Wiping & Protecting Data from SSD/Flash Drives

USB Flash DriveI received a comment from a reader of this blog (hi Ziyad!) about an very old article posted in 2008 (!) about tools to wipe files from drives. I reviewed a list of tools available on Linux (or other UNIX flavors) to safely delete files. As you probably already know, deleting a file using the standard system call is not enough from a security point of view. The blocks used by the unwanted files are just tagged as “free” and are not overwritten. The goal of such “eraser” tools is to write random data in several passes. This is a valid technique for classic hard drives but, it’s not the case for new medias like Flash drives or SSD. Those new types of storage become more and more common in laptops, netbooks and even servers now. They have multiple advantages:

  • Fast startup (no need to “spin up”)
  • Silent!
  • Low power consumption
  • Fast random access
  • No moving parts (less risk of mechanical problems)

Try yourself the following demonstration. Connect an USB flash disk to your laptop:

   # tail -f /var/log/messages
   [...] usb 2-1: new high speed USB device using ehci_hcd and address 10
   [...] usb 2-1: configuration #1 chosen from 1 choice
   [...] scsi7 : SCSI emulation for USB Mass Storage devices
   [...] scsi 7:0:0:0: Direct-Access     USB2.0   Flash Disk       2.50 PQ: 0 ANSI: 2
   [...] sd 7:0:0:0: Attached scsi generic sg2 type 0
   [...] sd 7:0:0:0: [sdb] 1024000 512-byte logical blocks: (524 MB/500 MiB)
   [...] sd 7:0:0:0: [sdb] Write Protect is off
   [...]  sdb:
   [...] sd 7:0:0:0: [sdb] Attached SCSI removable disk
   # df | grep /media
   /dev/sdb                511504     14304    497200   3% /media/001B-9622

Create a temporary file with pseudo sensitive data like a credit card number:

   # mkdir /media/001B-9622/test
   # echo "Xavier|1234-5678-90|2010-12" >/media/001B-9622/test/data.tmp

The data are available via the raw devices:

   # strings /dev/sdb | grep -i "1234-5678"

Now, safely remove the file using the wipe command:

   # wipe /media/001B-9622/test/data.tmp
   Okay to WIPE 1 regular file ? (Yes/No) yes
   Operation finished.
   1 file wiped and 0 special files ignored in 0 directories, 0 symlinks removed but not followed, 0 errors occured.

Search again on the raw device:

   # strings /dev/sdb | grep -i "1234-5678"

The sensitive information is still present on the drive! Why?

A disadvantage of the SSD technology is the limited life-time (limited number of write cycles). To avoid this problem, the manufacturers use a technique called “wear-levelling” for prolonging the life of the SSD media. Basically this is a work-around which consists of distributing erasures and re-writes across the medium. This is great to extend the life-time but this brings up more security risks!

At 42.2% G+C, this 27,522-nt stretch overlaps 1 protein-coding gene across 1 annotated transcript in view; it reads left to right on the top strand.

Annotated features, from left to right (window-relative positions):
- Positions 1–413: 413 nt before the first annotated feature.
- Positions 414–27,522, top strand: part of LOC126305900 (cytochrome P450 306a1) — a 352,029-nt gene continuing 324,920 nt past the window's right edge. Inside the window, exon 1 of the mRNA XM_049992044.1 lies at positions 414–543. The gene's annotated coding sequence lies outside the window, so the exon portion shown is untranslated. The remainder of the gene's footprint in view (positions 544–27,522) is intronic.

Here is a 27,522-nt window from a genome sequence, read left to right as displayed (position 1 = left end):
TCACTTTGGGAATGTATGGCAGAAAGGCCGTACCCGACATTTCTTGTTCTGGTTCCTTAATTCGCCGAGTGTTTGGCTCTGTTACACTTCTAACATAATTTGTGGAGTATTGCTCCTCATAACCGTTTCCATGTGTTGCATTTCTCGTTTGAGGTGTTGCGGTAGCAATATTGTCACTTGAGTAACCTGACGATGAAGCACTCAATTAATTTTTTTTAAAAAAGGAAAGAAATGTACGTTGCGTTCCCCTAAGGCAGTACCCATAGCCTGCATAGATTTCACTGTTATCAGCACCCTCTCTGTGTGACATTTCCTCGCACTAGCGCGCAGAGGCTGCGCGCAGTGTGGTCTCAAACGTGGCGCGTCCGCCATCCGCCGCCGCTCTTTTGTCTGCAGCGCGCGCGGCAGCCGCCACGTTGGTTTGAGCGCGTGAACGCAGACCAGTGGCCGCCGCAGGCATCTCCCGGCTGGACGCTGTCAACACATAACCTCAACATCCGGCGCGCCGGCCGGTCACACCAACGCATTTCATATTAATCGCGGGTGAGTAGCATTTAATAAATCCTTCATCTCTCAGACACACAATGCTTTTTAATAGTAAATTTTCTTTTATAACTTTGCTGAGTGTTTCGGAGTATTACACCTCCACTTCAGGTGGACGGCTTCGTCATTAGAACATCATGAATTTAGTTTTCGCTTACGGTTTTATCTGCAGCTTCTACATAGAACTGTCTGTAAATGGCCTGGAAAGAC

If you delete or overwrite data, new sectors will be used and the original data will remain on the original location for a while! Based on this security considerations:

  • Encryption of data already existing on the SSD is NOT safe!
  • Wiping of files does NOT work!

To safely store files on a SSD or Flash device, you can create a TrueCrypt container before copying files! To safely remove files, reformat the whole device. If you really need a 100% safe solution, a hammer could do the job 😉

But, an alternative solution exists: The support of TRIM by Operating Systems:

In computing, a TRIM command allows an operating system to inform a solid-state drive (or “SSD”) which data blocks, such as those belonging to a deleted file or affected by a format command, are no longer considered in use and can be wiped internally.” (source: Wikipedia)

Good news, Linux already supports TRIM via the hdparm command. More information is available here. Keep this in mind if you store confidential data in SSD or Flash devices!


  1. Not too sure if this place have frequent visitors and if its the right place to post this question….

    An SSD with TRIM, will it address the security-issues brought about by wear-leveling?

    AFAIK, during a file-encryption operation, the file is encrypted and re-written back into the same sectors/blocks, no files are deleted (except for the temp files created during the encryption process). As such, if the encrypted file is written back into the same space occupied by the previously plain file, then there should be no additional fragments of the files being written around on the SSD, right?

  2. What if you try to clean a flash/ssd using:

    dd if=/dev/urandom of=/dev/sdb

    Would that wipe/overwrite all the sectors on a usb-flash memory?

    And what about the reserve blocks on SSD drives, anyway to access them aswell during a wipe (since this problem exists on mechanical drives aswell – I mean when a failing sector is “relocated” to one of the reserve sectors, the original data on the “failing” sector is still available physically on the disc).

  3. One simple technique to solve this is to use only encrypted volumes with strong keys on these devices, for instance Truecrypt. Then when you want the erase the data you simply change the key in something ridiculously long and complicated, then just quick format the drive for re-use.

    It doesn’t really matter if the data is still retrievable, because of the encryption. Btw, this is how some implement digital shredding or wiping.

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